However, it will take time to judge whether the development of steward training will have long-term benefits for organising events in the city. There was again serious violence in the aftermath of the demonstration in August 1999. Other groups have already shown interest in the project and, resources permitting, it is hoped that training courses could be repeated. At the very least, those who have been through the training have become a resource in themselves, in so far as they will be able to pass on their knowledge to other members of the organisation who wish to become stewards.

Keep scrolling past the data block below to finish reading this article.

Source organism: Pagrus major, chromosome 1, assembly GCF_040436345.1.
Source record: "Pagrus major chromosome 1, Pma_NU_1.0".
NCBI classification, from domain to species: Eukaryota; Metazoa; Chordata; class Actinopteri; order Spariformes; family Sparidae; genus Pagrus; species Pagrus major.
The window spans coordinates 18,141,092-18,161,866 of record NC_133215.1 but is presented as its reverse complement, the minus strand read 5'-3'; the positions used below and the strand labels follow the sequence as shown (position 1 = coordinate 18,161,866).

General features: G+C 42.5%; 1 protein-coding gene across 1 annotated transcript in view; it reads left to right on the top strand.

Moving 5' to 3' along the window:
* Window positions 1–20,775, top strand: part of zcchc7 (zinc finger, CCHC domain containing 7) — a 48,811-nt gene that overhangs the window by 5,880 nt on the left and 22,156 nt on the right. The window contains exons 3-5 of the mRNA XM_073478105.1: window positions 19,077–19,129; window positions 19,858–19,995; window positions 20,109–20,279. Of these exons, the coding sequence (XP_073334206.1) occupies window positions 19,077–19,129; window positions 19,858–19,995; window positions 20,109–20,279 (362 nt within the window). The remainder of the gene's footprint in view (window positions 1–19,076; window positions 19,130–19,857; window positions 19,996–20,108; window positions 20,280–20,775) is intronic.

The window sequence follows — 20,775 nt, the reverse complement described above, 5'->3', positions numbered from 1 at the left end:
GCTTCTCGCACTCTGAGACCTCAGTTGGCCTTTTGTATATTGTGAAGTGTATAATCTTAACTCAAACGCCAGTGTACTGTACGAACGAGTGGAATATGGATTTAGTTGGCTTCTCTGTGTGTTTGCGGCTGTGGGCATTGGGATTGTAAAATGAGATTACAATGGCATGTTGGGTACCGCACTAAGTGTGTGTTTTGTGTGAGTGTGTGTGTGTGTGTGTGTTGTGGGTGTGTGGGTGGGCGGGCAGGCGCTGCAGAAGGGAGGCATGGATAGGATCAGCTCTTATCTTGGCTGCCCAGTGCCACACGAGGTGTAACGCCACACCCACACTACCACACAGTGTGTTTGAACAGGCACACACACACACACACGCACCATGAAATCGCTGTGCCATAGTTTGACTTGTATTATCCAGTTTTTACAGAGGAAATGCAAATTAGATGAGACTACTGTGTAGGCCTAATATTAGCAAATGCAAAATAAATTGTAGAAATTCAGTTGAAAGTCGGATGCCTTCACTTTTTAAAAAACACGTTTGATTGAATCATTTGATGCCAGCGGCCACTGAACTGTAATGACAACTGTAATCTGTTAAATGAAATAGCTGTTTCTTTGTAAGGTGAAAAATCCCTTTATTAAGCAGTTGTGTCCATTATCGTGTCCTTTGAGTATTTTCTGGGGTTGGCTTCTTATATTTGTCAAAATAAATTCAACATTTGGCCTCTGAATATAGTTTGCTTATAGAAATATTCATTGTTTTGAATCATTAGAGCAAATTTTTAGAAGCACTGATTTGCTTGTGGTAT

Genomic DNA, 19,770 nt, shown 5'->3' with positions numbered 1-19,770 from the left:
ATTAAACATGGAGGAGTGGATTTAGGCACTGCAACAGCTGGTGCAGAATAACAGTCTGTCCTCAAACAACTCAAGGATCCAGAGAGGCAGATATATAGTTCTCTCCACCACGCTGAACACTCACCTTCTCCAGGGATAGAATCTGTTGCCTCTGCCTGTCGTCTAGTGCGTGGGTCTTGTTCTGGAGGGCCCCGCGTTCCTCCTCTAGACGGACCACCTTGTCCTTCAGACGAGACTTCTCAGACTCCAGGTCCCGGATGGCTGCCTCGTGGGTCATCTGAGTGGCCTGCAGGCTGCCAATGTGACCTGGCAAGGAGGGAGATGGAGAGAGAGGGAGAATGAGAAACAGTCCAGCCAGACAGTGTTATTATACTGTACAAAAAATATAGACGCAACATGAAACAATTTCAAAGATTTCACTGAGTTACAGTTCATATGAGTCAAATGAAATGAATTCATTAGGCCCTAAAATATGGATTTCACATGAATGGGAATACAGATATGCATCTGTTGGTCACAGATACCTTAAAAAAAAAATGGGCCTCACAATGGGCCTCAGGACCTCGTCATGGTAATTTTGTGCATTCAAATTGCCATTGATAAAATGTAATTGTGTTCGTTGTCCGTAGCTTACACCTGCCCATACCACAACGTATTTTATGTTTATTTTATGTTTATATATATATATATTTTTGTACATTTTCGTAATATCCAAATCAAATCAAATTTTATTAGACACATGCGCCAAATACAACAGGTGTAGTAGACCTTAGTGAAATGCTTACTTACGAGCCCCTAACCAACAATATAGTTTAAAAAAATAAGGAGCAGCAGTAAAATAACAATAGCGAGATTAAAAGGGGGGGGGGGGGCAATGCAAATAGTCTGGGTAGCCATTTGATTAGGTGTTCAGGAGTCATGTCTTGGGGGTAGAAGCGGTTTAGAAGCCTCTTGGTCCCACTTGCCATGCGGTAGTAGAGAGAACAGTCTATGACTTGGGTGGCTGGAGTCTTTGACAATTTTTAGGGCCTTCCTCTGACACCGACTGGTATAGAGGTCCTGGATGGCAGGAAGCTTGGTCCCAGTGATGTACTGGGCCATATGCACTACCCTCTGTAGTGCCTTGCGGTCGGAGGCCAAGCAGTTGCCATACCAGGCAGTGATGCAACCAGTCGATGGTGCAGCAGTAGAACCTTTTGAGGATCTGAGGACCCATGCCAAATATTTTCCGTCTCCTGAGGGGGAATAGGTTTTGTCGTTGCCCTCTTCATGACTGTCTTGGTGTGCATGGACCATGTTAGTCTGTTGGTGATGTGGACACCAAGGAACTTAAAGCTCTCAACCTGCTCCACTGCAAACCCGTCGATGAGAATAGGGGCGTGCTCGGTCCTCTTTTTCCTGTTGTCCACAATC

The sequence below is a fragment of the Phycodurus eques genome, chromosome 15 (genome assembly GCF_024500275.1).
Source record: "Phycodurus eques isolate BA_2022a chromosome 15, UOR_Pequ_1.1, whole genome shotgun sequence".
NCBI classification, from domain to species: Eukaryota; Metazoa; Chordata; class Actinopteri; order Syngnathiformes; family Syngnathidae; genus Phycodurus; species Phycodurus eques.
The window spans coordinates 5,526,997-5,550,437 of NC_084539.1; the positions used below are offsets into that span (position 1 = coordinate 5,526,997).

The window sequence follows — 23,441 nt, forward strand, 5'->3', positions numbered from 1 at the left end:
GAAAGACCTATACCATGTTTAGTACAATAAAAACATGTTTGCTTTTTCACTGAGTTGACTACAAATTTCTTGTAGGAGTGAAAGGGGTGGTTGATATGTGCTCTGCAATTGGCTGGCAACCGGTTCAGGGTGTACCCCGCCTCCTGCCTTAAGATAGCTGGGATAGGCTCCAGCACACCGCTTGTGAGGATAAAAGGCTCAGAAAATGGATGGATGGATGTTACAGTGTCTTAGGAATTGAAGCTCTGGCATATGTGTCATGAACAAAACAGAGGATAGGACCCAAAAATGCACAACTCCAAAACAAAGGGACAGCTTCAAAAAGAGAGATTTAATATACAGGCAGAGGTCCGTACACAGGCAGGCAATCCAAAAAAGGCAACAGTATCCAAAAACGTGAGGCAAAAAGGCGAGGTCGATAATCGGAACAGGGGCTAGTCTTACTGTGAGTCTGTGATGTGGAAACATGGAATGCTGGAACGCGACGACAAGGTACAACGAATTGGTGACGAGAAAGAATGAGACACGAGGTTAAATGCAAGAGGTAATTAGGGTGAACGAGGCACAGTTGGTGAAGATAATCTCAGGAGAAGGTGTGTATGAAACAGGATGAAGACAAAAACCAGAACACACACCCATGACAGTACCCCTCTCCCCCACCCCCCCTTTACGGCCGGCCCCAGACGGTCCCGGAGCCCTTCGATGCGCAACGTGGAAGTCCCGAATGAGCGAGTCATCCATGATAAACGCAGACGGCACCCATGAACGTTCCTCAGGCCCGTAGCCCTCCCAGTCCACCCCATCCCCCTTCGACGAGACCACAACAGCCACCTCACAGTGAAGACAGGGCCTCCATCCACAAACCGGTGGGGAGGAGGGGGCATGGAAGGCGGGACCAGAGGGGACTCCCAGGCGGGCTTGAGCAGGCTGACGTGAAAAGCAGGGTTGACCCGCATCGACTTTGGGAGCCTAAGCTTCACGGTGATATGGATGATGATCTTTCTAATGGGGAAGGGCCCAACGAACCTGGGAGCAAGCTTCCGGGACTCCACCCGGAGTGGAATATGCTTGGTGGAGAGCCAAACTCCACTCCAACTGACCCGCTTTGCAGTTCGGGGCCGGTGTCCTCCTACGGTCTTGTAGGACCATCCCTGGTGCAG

At present, steward training in Northern Ireland is done in an ad hoc manner, neither planned nor sustained. In spite of the clear need for good stewarding at political events and public entertainments, no educational or training institution offers courses in the subject. The lack of a long-term commitment to such skills training stands in stark contrast to the millions of pounds spent on policing public order in recent years. More imaginative resourcing is clearly required if stewarding is to become part of a solution to such problems.